SUNGHOON: When we had to perform without a live audience, there were times when I found my energy level dipping if I didn’t stay vigilant. I had no idea what it felt like to have an actual audience right in front of me. But now that I’ve experienced ENGENE being right in front of me, I don’t think I could ever go back to the old ways. I think it would be quite boring. It was okay before because I didn’t know any better, but just one taste of that energy, and now I can relate to what other artists had been telling us.
Was there anything different between your tour and when you performed at the KPOP.FLEX festival in Germany?
SUNGHOON: When it’s our own concert, everyone’s there to see us only, so it feels like we’re all one—like we’re all connected. I do get a little nervous at the start of each show (laughs) but once I hear people cheering, I go overboard without even realizing it. So I’ll find myself being even more energetic than usual, but that’s just because I’m having so much fun.
You did another interview with Weverse Magazine about figure skating where you described the sensation of successfully executing a move you had been practicing as “thrilling.” Is that similar to how you feel when you go overboard on stage?
SUNGHOON: When I used to figure skate, I just … I think I liked it because of the sense of accomplishment it gave me. The feeling I get from performing is different. It’s just fun to sing and dance while everybody cheers us on.
If it was the sense of accomplishment that kept you going as a figure skater, then what pushes you forward now?
SUNGHOON: It’s got to be ENGENE. ENGENE. And actually, I don’t think I could even have that much fun if it weren’t for ENGENE. And I imagine that the emotions I’m currently experiencing will only get more intense if more people start to like us. What makes me feel loved the most is when I see people react to our performances or concept photos. It’s been a long time since our last comeback, so reading comments saying “I waited 10 months for this and it was worth it,” made me feel so proud. It makes me feel loved and wanting to push myself harder towards our group’s goals.
So what’s your goal now?
SUNGHOON: Umm … I think my goal is for even more people to like us. I don’t think goals have to always be measurable or concrete. If we manage to be loved by more people, then other achievements will naturally follow.
So love is your goal- it’s reminiscent of the story of your album where a boy learns of his destiny and sings about love.
SUNGHOON: I believe in destiny too. Maybe not destiny to be exact, but … serendipity? The way I see it, destiny and serendipity are similar. They cannot be forced.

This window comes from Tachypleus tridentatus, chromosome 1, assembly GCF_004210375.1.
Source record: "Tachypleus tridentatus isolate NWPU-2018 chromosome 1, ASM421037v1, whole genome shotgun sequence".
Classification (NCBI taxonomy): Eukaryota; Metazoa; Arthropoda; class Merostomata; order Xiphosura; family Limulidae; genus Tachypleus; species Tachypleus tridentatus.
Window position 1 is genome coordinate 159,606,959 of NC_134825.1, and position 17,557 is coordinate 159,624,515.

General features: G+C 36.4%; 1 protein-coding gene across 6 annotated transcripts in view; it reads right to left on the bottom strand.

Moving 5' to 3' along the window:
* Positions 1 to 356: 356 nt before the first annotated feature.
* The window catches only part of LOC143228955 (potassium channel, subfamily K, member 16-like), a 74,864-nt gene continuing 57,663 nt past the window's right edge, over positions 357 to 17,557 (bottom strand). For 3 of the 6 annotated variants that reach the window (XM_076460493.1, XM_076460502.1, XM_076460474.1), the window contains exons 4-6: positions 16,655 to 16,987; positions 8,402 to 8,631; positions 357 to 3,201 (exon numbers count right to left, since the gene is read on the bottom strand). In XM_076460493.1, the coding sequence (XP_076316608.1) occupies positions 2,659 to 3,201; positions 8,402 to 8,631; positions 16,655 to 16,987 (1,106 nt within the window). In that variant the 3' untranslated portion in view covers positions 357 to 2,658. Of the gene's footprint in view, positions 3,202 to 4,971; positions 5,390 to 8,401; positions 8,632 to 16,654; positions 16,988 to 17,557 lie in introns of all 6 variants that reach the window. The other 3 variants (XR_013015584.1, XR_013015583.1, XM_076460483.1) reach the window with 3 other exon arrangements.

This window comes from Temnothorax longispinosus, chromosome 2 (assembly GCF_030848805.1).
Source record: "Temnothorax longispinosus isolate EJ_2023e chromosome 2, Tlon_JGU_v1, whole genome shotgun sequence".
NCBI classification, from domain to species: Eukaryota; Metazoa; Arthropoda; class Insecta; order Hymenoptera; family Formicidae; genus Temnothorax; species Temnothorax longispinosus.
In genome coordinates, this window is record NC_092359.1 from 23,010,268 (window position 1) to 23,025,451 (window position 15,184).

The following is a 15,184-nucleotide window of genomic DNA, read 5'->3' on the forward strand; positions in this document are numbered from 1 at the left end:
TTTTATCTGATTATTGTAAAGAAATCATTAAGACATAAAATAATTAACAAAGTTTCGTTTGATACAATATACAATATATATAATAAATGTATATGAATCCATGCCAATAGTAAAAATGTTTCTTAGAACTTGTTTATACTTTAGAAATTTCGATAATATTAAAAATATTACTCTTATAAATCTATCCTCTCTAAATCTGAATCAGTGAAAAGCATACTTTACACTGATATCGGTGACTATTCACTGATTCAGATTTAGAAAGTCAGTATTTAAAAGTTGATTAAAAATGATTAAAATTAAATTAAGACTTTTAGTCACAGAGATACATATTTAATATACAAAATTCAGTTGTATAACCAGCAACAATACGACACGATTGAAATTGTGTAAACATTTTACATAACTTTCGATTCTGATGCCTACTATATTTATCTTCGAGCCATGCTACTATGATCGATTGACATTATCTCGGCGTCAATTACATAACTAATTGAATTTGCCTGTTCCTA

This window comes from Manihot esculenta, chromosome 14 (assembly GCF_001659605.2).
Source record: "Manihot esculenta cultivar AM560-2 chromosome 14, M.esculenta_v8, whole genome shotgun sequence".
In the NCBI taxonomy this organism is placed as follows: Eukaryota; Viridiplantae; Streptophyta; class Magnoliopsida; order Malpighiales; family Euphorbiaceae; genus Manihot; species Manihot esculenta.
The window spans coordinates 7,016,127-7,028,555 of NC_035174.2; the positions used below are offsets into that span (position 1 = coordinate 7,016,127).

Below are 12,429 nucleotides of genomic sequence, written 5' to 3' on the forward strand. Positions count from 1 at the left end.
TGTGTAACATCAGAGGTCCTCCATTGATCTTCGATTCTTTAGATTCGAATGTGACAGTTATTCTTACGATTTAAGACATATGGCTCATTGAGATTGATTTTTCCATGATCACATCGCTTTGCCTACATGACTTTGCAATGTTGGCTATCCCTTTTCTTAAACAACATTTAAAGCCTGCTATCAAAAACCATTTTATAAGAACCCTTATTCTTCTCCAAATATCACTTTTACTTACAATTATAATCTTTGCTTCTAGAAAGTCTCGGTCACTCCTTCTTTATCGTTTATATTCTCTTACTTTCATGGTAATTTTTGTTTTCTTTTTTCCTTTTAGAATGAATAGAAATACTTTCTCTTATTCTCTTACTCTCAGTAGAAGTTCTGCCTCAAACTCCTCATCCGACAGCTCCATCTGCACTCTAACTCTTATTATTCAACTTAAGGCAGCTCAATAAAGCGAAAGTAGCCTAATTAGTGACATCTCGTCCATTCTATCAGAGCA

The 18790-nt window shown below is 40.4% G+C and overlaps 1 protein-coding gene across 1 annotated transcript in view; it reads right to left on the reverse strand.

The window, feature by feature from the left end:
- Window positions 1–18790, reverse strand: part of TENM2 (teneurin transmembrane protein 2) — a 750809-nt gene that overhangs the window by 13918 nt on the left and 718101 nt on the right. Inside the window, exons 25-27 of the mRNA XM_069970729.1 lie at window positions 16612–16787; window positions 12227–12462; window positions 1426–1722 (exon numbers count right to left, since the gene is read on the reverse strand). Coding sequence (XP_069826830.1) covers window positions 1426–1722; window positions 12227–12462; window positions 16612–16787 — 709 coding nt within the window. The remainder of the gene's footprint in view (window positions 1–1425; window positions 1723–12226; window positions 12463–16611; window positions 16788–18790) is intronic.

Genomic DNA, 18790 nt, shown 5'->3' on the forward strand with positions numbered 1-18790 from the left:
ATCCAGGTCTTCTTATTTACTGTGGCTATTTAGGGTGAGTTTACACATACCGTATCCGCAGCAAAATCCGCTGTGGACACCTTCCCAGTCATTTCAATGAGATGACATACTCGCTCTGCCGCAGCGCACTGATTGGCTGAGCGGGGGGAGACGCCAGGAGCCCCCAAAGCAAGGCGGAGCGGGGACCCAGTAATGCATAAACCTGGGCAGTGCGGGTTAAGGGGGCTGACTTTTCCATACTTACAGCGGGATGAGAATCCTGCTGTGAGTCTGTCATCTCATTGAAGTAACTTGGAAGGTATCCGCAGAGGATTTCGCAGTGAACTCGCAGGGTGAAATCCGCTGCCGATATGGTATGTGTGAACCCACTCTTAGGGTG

What makes you believe in destiny?
SUNGHOON: Obviously my decisions helped lead me this far, but if I’m being honest, not everyone who does training will go on to debut. Some people who are really good never debut only because luck failed them. Seeing that strengthens my conviction that destiny or serendipity could be very much real. But I also believe that at the end of the day, it all starts with you. Surely there are external forces, like luck, that could influence the outcome of my path. But I believe my efforts will lead me to an even better outcome.
It’s like the lyrics in “Karma”: “No matter what they say about fate / I don’t give a what.” You also gave some advice to a 20-year-old ENGENE on Weverse Live: “The way to be truly happy is to do what you want,” and that it’s important to have “a clear goal.”
SUNGHOON: I feel like my generation has lots of options when it comes to achieving their dreams. No matter what they want to be, there’s so many different paths to success. You can be a K-pop singer, an entertainer or master a skill. So I don’t think you have to force yourself to do something you don’t want to just because you are told to. Life’s much more fun when you do something you like.
And why do you feel that people need a clear goal?
SUNGHOON: Because once you’ve decided on a path, you’ve got to excel at it. If you place all your bets on one thing, you have no other choice but to work hard at it. So it’s better to set big goals and give your best shot- you might miss the moon, but at least you will land among the stars.
Are you happy with where things are now?
SUNGHOON: I am happy. There’s still a lot I need to work on but I think I’m headed in the right direction.
A better direction?
SUNGHOON: Yes. (laughs)